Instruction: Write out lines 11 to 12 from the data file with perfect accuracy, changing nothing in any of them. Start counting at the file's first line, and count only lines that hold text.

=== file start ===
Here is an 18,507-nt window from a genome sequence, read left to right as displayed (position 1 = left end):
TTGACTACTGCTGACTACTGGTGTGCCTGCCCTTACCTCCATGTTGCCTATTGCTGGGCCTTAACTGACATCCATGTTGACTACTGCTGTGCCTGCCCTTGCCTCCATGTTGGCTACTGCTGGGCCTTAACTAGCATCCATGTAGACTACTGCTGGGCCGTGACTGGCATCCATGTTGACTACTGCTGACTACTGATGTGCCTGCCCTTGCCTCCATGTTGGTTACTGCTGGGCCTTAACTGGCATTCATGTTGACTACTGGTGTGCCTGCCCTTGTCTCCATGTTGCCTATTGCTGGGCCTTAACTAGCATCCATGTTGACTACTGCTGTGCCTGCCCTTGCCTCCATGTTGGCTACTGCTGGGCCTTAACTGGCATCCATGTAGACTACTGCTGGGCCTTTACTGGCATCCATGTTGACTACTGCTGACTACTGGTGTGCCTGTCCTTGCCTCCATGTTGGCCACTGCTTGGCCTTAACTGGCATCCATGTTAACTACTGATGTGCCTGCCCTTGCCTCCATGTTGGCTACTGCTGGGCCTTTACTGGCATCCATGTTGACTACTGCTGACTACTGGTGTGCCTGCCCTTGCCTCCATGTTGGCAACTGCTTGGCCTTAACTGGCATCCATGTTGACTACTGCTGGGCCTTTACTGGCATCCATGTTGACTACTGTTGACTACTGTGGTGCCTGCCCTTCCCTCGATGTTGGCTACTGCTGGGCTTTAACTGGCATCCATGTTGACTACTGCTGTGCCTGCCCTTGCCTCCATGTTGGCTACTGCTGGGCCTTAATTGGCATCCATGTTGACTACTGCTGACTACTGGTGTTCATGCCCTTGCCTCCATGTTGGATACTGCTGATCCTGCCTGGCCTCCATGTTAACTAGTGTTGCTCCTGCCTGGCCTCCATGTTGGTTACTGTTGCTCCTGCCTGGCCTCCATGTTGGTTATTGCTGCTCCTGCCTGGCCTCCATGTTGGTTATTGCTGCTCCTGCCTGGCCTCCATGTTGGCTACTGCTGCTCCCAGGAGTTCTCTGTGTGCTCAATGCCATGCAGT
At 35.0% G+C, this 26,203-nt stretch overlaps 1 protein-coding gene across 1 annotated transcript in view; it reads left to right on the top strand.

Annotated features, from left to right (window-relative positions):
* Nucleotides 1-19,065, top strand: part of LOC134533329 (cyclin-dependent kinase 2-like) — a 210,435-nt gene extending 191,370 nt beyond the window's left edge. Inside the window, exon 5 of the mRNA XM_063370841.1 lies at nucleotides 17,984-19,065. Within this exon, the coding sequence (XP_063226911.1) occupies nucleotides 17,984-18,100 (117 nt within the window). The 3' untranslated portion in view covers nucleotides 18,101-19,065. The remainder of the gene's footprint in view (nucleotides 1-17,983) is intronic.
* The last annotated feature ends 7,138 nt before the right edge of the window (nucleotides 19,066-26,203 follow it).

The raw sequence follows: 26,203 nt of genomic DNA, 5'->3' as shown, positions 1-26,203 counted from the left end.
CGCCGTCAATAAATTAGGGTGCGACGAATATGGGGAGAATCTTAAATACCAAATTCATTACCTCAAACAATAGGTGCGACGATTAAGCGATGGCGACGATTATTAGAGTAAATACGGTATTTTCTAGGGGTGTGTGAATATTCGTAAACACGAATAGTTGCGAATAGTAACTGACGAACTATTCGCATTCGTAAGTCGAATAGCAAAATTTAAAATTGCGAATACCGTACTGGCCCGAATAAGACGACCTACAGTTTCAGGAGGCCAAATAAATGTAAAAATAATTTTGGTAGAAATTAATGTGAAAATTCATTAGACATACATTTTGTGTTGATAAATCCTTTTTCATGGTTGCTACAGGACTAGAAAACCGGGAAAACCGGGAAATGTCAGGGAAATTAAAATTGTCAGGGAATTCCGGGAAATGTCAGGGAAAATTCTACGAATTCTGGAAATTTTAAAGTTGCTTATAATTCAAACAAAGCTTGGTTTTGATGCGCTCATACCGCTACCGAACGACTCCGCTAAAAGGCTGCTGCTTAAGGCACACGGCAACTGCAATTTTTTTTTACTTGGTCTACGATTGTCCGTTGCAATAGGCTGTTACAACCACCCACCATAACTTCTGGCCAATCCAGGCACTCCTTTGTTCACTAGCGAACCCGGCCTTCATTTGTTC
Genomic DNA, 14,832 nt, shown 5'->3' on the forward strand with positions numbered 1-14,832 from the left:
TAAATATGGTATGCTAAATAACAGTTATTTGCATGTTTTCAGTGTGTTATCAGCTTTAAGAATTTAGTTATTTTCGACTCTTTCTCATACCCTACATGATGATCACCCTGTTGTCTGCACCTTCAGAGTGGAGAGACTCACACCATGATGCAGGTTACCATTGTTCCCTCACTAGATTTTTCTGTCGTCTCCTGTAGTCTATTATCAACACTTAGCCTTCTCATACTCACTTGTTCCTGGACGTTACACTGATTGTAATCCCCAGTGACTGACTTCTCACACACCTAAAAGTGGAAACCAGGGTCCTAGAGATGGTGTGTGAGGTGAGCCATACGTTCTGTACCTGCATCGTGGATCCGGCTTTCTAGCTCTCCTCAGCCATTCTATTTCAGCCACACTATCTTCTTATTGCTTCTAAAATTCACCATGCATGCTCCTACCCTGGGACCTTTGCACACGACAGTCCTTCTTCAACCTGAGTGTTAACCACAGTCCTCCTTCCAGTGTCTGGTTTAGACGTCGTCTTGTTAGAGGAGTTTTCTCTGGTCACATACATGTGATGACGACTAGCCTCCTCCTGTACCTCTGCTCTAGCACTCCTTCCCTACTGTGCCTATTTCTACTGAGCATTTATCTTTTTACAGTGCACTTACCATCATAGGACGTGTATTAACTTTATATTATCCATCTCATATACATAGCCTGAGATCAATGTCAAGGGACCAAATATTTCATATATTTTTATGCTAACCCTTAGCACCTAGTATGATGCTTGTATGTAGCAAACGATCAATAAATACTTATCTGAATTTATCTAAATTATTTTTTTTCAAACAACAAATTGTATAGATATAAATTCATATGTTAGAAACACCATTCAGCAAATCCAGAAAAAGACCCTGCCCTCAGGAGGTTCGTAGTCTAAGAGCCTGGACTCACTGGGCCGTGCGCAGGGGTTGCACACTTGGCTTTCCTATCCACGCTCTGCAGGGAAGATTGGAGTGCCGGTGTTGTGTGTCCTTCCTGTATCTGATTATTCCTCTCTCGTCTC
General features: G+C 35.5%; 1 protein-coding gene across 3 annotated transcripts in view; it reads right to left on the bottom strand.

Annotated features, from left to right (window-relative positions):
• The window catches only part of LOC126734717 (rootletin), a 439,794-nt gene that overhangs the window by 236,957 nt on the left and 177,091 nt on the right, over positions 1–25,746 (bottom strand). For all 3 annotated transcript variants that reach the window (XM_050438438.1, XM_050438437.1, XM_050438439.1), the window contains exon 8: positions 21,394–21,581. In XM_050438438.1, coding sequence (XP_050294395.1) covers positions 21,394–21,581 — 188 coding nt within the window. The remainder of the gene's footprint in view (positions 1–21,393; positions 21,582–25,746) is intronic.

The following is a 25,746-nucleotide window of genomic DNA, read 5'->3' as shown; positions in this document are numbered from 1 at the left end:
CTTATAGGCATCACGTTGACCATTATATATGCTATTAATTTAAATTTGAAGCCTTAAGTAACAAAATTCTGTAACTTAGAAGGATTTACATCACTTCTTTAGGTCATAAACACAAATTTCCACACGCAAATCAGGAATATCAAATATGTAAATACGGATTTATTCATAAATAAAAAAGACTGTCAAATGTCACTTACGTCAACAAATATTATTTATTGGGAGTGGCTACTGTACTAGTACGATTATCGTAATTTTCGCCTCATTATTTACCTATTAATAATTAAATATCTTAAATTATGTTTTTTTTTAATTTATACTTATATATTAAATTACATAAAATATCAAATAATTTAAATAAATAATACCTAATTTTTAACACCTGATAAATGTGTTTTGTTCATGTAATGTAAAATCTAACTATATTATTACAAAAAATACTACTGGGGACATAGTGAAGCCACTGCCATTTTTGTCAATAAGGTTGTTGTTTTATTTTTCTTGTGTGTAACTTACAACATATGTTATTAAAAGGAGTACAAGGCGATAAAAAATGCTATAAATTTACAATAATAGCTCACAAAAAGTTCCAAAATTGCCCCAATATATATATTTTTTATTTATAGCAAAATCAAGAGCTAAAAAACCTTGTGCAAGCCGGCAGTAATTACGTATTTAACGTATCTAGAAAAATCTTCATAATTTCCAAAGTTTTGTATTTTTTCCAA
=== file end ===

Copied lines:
General features: G+C 35.5%; 1 protein-coding gene across 3 annotated transcripts in view; it reads right to left on the bottom strand.

Annotated features, from left to right (window-relative positions):